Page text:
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Gender-related claims for asylum

Report | Doc. 12350 | 26 July 2010

Committee
(Former) Committee on Migration, Refugees and Population
Rapporteur :
Mr Andrej ZERNOVSKI, ''The former Yugoslav Republic of Macedonia'', ALDE
Origin
Reference to committee: Doc. 11679, Reference 3484 of 29 September 2008. 2010 - Fourth part-session
Thesaurus

Summary

Persecution experienced by women often differs from that experienced by men, but the asylum system still tends to regard it through the lens of male experiences. Gender-related persecution may give rise to claims for international protection. However, states do not always take it into proper account. To this must be added inappropriate interview settings, the use of irrelevant country of origin information and lack of training of officials. Although member states are stepping up their work in order to streamline a gender understanding into public decision making, policy and operations, this effort is not always reflected in the asylum procedure.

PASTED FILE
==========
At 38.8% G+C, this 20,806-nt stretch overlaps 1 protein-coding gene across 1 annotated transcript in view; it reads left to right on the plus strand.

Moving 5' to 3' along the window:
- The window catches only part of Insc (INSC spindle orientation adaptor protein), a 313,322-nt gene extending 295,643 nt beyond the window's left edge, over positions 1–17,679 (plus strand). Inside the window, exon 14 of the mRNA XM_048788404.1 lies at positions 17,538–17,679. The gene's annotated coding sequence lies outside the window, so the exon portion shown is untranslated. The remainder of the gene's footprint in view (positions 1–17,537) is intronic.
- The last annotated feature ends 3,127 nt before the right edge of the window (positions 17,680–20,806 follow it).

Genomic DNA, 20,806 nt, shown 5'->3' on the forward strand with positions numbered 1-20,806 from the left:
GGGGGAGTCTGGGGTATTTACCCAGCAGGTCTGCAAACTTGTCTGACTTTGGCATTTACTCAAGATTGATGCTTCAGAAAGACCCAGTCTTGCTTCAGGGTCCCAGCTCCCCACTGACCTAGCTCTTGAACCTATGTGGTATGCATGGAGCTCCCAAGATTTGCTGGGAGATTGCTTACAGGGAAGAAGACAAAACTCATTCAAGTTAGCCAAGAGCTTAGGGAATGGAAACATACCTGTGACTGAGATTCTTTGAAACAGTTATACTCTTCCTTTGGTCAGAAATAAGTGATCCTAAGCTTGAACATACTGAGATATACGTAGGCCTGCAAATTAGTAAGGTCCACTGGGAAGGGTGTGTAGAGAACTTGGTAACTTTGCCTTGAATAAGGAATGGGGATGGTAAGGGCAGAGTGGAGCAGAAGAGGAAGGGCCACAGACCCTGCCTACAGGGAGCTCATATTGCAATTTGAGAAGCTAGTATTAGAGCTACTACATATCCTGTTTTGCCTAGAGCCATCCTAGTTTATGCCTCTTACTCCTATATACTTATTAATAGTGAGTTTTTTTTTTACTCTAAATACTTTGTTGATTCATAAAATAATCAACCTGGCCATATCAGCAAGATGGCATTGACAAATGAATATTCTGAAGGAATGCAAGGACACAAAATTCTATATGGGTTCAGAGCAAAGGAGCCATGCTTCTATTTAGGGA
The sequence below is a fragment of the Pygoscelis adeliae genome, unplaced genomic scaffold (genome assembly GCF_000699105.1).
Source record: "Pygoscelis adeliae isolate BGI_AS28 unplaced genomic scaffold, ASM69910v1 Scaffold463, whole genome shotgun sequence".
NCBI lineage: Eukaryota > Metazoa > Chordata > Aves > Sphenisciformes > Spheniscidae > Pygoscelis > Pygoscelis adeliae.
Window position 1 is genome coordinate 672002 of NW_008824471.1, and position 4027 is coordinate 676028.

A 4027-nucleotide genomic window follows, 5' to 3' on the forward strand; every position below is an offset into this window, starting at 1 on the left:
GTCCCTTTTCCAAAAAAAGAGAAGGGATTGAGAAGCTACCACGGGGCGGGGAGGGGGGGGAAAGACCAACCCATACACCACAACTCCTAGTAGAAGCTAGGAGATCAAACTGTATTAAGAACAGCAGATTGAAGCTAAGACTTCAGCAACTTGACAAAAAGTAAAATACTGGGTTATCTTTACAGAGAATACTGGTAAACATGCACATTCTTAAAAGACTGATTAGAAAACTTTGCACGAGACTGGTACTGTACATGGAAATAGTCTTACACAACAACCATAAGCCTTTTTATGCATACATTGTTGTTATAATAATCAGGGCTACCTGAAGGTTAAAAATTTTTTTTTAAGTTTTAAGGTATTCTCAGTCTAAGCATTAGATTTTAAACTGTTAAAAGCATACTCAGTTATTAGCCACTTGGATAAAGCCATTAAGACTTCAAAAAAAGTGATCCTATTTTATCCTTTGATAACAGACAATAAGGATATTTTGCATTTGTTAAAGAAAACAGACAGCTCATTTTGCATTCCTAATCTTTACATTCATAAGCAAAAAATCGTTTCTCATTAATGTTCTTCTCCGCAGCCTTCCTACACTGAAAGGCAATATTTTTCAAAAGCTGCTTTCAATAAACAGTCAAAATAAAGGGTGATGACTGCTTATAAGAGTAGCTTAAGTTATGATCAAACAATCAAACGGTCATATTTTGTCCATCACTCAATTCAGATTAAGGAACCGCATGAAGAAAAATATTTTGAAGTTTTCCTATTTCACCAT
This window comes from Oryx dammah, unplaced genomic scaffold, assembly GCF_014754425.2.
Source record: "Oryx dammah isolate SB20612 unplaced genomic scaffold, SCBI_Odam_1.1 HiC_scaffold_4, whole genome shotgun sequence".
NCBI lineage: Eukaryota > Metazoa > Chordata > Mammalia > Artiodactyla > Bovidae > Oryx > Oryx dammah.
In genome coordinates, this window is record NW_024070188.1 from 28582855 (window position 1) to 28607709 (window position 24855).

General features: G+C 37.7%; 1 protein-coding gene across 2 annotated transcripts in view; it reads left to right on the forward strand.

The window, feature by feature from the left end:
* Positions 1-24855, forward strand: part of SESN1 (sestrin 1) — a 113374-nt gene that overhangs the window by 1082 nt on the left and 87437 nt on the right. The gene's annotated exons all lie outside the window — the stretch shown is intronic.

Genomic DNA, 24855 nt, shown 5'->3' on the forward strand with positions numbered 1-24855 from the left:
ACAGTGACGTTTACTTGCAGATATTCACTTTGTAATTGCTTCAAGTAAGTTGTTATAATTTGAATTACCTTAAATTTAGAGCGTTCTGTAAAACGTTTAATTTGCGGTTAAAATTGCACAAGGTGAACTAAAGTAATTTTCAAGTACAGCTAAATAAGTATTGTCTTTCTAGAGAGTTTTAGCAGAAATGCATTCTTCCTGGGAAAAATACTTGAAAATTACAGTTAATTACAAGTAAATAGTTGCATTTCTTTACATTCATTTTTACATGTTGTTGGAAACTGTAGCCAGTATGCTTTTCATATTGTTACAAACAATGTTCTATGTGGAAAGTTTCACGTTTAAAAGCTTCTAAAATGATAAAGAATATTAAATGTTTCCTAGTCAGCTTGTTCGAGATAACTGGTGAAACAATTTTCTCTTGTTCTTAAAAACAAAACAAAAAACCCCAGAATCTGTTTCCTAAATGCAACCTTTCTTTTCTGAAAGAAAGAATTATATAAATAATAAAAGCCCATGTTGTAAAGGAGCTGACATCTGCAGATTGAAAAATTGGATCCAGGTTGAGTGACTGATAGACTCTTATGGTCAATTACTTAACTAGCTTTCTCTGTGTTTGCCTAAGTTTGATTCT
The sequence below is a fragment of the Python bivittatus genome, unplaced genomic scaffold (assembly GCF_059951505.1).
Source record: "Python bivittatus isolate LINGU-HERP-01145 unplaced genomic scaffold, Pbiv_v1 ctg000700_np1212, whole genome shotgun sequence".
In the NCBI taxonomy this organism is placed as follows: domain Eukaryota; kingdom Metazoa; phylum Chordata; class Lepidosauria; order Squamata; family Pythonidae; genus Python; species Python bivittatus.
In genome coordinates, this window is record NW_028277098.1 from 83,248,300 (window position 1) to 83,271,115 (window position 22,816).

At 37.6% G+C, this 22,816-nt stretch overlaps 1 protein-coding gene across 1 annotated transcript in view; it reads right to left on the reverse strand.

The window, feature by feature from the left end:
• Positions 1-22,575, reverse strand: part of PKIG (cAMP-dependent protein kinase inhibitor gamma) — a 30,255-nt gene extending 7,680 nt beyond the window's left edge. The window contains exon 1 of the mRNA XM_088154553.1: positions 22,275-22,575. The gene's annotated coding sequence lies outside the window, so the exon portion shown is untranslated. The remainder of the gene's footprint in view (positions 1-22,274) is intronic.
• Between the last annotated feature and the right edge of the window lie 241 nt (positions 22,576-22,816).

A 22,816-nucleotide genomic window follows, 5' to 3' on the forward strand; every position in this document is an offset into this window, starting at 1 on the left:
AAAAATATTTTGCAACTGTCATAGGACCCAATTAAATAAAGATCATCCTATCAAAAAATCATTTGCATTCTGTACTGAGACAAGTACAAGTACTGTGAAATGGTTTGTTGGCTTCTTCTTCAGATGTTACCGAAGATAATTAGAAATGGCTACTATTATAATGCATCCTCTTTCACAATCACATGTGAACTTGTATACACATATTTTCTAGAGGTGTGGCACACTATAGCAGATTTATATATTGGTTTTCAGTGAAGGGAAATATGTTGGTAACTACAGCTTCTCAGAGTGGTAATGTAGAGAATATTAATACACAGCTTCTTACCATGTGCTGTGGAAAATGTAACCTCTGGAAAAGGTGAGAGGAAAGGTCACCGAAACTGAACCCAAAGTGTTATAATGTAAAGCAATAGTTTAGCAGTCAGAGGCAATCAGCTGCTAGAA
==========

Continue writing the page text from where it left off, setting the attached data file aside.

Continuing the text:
Certain forms of harm (gender-based forms of harm or violence) are more frequently or only used against women or affect women in a manner that is different from men. These include, inter alia, sexual violence, societal and legal discrimination, forced prostitution, trafficking of human beings, refusal of access to contraception, bride burning, forced marriage, forced sterilisation, forced abortion and (forced) female genital mutilation and enforced nakedness/sexual humiliation.

A woman may be persecuted because of her gender (gender-related persecution), for example where she refuses or fails to comply with social, religious or cultural behaviour expected from a woman (floggings for refusing to use a veil, female genital mutilation, honour killings of adulterous women, etc.).